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  1. #1
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    Explanation of suspension corrected frame??

    Can someone offer up an explanation of what exactly it means for a bike to have suspension corrected geometry?

    I've been looking at some older bikes on craigslist and ebay and have seen models from the same manufacturer (in different ads) that claim to have suspension corrected geometry. Does this mean different frame angles? Shorter headtubes?

  2. #2
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    Used to be the rigid fork was made a few/many mm longer, so that when you put on a suspension fork, it will not change the angles of the bike.
    This is a guess.

  3. #3
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    This is a guess that this is what the ads are refering to.

  4. #4
    Nouveau Retrogrouch SuperModerator
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    Quote Originally Posted by prefixie View Post
    Can someone offer up an explanation of what exactly it means for a bike to have suspension corrected geometry?

    I've been looking at some older bikes on craigslist and ebay and have seen models from the same manufacturer (in different ads) that claim to have suspension corrected geometry. Does this mean different frame angles? Shorter headtubes?
    Frames are designed for specific fork lengths.

    Suspension forks are longer than what a rigid fork needs to be. A frame designed for a suspension fork will have the distance to the bottom the of the head tube adjusted to maintain the proper frame angles. If you put a non-suspension corrected fork on a suspension corrected frame it would drastically steepen the frame angles and lower the BB ht.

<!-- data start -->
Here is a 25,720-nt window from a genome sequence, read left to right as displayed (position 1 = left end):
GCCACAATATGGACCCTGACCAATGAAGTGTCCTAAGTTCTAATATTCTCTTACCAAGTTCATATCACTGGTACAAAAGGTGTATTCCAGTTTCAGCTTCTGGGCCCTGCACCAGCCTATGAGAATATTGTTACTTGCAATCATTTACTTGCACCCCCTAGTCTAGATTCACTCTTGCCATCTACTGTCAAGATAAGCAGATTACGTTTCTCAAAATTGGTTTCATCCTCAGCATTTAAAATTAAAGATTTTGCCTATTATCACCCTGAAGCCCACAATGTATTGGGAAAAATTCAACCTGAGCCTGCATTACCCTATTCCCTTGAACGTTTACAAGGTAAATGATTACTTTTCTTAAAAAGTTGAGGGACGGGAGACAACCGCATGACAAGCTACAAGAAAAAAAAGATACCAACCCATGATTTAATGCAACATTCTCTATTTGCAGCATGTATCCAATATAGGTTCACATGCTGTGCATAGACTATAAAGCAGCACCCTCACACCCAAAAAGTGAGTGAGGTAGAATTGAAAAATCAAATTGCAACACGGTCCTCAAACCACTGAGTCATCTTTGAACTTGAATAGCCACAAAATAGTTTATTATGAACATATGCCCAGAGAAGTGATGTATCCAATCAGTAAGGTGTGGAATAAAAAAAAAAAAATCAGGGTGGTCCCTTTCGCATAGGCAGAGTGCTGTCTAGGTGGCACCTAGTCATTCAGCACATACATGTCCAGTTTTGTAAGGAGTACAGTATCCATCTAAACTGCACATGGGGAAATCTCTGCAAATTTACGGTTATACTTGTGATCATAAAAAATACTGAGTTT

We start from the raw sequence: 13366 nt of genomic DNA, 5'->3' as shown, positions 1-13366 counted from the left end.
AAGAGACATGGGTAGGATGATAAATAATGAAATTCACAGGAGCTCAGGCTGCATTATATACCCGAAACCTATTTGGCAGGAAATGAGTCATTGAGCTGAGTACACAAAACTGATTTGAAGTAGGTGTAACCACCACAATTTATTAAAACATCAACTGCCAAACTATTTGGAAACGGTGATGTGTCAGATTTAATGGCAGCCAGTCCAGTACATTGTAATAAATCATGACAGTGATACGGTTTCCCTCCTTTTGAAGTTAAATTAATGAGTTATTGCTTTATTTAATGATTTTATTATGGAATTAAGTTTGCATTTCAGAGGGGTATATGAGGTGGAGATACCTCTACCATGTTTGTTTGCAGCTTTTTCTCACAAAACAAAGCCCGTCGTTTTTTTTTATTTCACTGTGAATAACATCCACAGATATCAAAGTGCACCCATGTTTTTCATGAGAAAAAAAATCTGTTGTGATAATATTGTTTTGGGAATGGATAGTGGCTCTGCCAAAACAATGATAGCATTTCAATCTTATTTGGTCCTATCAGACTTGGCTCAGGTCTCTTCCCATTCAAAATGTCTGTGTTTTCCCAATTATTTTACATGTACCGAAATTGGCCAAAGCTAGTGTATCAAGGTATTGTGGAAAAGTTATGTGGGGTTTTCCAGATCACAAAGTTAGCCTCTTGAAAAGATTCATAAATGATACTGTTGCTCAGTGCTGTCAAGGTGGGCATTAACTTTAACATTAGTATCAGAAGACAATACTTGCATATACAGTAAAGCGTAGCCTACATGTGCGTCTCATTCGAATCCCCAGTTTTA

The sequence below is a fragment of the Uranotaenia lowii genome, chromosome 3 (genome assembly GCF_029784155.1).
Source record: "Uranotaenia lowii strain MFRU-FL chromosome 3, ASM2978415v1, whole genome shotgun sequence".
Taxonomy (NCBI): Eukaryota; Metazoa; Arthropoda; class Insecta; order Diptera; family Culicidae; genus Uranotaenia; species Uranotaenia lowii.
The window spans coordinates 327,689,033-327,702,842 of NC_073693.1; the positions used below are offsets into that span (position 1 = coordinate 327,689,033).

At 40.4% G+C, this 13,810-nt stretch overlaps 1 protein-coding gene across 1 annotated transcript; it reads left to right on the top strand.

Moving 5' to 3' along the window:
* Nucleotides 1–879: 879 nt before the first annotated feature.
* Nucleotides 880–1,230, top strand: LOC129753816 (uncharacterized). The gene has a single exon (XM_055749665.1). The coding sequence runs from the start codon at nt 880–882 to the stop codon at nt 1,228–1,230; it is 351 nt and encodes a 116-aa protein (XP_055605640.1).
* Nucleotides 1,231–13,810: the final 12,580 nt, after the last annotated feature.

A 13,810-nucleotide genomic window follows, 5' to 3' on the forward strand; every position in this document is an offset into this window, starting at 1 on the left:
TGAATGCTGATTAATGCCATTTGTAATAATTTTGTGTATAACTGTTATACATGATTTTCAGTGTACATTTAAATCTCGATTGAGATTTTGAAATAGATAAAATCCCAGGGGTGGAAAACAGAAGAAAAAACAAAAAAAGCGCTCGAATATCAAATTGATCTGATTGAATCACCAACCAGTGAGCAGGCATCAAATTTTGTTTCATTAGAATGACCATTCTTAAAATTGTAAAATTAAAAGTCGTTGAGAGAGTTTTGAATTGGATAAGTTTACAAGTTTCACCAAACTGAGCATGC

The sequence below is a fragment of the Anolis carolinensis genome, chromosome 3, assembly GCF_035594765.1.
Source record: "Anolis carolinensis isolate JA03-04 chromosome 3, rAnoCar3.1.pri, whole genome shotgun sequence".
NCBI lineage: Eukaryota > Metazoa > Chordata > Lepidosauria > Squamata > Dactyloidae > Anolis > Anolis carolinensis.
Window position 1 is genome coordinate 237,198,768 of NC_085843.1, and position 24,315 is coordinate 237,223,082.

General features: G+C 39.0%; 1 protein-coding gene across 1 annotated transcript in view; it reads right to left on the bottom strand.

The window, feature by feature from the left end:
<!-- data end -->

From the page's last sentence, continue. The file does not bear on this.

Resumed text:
A suspension fork or "corrected" rigid fork on a non-"corrected" frame would slacken the angles.

    Be aware that different fork travel changes the fork length.
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  5. #5
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    New question here.

    Quote Originally Posted by shiggy View Post
    If you put a non-suspension corrected fork on a suspension corrected frame it would drastically steepen the frame angles and lower the BB ht.
    It would lower the whole front of the bike, right?

    Make it sort of lean forward?

  6. #6
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    Quote Originally Posted by TomBrooklyn View Post
    It would lower the whole front of the bike, right?

    Make it sort of lean forward?
    Yes. The shorthand is 10mm of axle-to-crown height = 1 degree of head/seat angle change. In practice you want to figure out where the fork is at like 25% sag and find a rigid fork with that length.


    Ideally you get a rigid frame to suit your rigid fork needs.
    "Things that are complex are not useful, Things that are useful are simple."
    Mikhail Kalashnikov

  7. #7
    RAKC Industries
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    Basically yes, would lower the front, thus making the angles steeper, lowering the front down as well as the pedals being closer to the ground.

    So suspension corrected "frame" doesnt actually exist. It is or isnt designed to use with a suspension fork. The rigid (non suspension) forks are what makes the "correction" allowing you to have a rigid fork while keeping everything else feeling and riding the same.

    Basically a road bike for example. Not meant for suspension, so the forks are just rigid forks. Nothing special, normal length, etc

    Now you buy a newer rigid mountain bike with carbon fiber rigid forks. That frame would have been used for the same branded bikes that came with suspension forks as well. So all they do is make the rigid carbon fiber fork the same length as what the suspension for would be with the riders weight on the bike.

    Can get messy these days with a million options. Older bikes in your case are EASY. Suspension corrected rigid forks or suspension forks installed.

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